Published by Worldview Publications
Context for the Christ Event: 2006.11


Messianism IV: Israel

How could Israel (= “ruling with God”1), as God’s Chosen People, come to regard itself as the promised messiah? The answer is found in the ancient prophets:

. . . but this shall be the covenant that I will make with the house of Israel; After those days, saith the Lord, I will put my law [Torah] in their inward parts, and write it in their hearts; and will be their God, and they shall be my people. And they shall teach no more every man his neighbour, and every man his brother, saying, Know the Lord: for they shall all know me, from the least of them unto the greatest of them, saith the Lord . . . — Jeremiah 31:33, 34.

And I will give them one heart, and I will put a new spirit within you; and I will take the stony heart out of their flesh, and will give them an heart of flesh . . . — Ezekiel 11:19.

This answer is further confirmed in the Pauline Epistles — if Paul’s statements can be transposed from “gospel believers” back to the Chosen People themselves:

. . . forasmuch as ye are . . . written not with ink, but with the Spirit of the living God; not in tables of stone, but in fleshy tables of the heart. — 2 Corinthians 3:3.

Know ye not that ye are the temple of God, and that the Spirit of God dwelleth in you? If any man defile the temple of God, him shall God destroy; for the temple of God is holy, which temple ye are. 1 Corinthians 3:16, 17.

Indwelling Torah

If the Torah and the Spirit of God dwell in the hearts of the Chosen People, they are in fact anointed by God as his messiah.2, 3 Israel therefore saw itself as the manifestation of God, the expression of God, the presence of God.4-7 Since the Torah became God incarnate, the Chosen People constituted the anointed prophet, priest, king/ruler and divine temple. Their anticipated dominion embraced all the earth and the heavenly realm itself. Israel thus attained the authority of self-existence, of command, possession and power, and of life/death over mankind.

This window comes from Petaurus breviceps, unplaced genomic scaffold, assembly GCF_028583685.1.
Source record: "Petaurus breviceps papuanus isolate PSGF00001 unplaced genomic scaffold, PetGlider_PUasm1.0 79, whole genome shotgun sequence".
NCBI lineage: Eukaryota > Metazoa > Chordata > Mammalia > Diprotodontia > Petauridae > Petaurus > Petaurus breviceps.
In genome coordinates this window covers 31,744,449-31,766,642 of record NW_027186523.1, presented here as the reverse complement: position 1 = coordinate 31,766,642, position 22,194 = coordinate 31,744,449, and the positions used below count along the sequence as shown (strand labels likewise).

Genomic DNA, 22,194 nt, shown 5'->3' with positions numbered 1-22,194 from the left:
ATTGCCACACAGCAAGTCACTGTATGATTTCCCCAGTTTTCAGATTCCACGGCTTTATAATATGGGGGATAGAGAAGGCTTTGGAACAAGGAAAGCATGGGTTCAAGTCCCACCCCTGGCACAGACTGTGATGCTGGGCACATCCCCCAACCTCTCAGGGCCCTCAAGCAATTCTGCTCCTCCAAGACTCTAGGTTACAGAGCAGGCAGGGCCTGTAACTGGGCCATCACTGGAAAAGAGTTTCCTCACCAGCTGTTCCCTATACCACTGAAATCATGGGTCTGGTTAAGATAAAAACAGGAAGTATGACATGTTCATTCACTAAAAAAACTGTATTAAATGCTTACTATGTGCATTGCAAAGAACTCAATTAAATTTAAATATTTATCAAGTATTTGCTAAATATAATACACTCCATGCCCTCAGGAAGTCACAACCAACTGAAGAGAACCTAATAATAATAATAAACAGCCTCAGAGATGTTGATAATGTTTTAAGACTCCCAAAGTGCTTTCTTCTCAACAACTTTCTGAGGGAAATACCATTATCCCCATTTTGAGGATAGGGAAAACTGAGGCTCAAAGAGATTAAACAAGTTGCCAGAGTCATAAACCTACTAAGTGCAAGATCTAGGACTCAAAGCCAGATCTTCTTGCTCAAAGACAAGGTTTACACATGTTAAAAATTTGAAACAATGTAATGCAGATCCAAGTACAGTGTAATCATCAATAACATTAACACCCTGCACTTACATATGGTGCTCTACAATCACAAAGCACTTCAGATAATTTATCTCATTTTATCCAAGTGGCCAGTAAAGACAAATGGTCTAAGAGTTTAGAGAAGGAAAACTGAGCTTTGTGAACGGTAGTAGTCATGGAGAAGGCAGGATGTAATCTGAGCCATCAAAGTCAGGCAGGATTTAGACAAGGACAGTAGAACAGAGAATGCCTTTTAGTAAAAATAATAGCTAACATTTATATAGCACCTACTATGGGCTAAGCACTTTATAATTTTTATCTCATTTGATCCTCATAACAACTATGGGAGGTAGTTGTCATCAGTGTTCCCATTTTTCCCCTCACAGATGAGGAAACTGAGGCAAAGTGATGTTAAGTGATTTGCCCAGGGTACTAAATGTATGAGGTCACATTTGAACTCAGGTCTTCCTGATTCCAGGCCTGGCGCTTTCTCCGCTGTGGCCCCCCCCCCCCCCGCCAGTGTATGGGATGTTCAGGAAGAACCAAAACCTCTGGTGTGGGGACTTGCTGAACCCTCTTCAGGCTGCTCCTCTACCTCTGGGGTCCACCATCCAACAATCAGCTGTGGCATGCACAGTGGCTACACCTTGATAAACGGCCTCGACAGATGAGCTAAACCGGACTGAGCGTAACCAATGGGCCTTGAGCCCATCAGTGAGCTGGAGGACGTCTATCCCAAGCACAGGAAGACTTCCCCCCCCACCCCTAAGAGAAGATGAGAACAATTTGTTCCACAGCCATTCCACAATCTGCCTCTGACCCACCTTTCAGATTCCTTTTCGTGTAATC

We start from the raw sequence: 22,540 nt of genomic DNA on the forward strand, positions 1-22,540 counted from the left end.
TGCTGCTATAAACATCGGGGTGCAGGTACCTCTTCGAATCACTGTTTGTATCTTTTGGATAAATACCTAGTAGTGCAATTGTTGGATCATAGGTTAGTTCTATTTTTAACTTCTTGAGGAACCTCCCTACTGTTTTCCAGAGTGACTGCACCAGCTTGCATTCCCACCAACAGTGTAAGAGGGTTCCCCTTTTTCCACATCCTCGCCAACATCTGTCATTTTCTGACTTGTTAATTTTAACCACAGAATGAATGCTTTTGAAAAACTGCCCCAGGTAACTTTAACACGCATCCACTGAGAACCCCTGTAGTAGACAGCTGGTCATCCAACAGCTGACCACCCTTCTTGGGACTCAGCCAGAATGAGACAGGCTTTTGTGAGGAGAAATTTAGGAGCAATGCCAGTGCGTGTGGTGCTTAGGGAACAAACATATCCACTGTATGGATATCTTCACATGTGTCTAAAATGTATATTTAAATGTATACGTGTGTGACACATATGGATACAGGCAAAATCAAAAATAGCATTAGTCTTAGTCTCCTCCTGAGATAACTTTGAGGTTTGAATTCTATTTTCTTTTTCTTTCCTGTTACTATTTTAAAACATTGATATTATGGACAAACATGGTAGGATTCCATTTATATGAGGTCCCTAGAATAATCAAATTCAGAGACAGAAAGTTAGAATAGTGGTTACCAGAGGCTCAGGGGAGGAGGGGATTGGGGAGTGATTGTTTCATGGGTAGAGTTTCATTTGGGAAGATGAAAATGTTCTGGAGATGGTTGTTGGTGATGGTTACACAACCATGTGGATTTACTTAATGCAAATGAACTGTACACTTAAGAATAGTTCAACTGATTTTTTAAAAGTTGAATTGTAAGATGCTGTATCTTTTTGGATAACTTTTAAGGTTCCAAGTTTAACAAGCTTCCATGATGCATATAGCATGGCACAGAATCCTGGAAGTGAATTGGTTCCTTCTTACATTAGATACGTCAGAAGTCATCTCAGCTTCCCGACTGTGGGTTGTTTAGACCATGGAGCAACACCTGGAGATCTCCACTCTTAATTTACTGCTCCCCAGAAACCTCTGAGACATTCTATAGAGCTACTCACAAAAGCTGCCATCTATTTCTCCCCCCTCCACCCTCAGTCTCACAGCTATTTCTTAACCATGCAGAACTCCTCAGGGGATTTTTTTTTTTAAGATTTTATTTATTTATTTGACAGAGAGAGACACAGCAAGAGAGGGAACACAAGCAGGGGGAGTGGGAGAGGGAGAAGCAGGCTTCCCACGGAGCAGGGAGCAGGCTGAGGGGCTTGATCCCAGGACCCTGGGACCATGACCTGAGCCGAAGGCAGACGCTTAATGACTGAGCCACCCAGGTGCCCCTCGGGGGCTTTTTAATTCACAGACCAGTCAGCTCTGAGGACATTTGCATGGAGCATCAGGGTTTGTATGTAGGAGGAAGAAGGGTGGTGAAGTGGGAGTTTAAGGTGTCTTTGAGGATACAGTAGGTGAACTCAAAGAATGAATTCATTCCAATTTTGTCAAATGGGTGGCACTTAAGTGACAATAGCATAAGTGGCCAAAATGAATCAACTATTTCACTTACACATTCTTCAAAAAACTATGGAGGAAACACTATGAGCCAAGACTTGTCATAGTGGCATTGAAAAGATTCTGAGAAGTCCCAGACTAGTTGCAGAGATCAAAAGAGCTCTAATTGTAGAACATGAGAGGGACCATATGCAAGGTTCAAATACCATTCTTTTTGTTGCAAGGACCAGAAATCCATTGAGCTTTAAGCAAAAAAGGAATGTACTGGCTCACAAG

It should not be surprising that Israel repeatedly questioned the authenticity of individual messianic claimants, firmly resisted the domination of imperial powers, and repeatedly revolted against imperial Rome:

1. First Revolt (66-70 CE), against the rule of Roman emperors, Nero, Galba, Otho, Vitellius and Vespasian

2. Revolt of the Diasporan Jews in Egypt and Cyrene (115-117 CE), against Emperor Trajan

3. Final Revolt (132-135 CE), under Emperor Hadrian

It was in the context of the consequent defeats, expulsions and evident rejection of Israel that Christianity appropriated Israel’s messianic roles. It was in this setting that Christianity claimed to supersede the Chosen People and to assume the messianic offices, the realm and the authority of Israel.8 The misappropriation of messianism by Christianity must now be traced to its origins.


  1. See “Israel,” in Robert Young, Young’s Analytical Concordance to the Bible (New York: Funk & Wagnalls Co., 1955). (go back)
  2. See “Ointments,” at (go back)
  3. See “Midrash Song of Songs,” at (go back)
  4. Julie Parker, “The Main Event,” retrieved from (go back)
  5. See Ismar Schorsch, “Torah Commentary,” at (go back)
  6. “Since Yahweh himself is the Torah, it must be as unknowable as God is” (Harold Bloom, Jesus and Yahweh: The Names Divine [New York: Riverhead Books, 2005], pp. 210, 211). (go back)
  7. “Torah is the Great Name of Yahweh himself, unifying his tripartite consciousness of being, and indeed constituting his body” (Ibid., p. 219). (go back)
  8. See Wikipedia, “Supersessionism,” at (go back)

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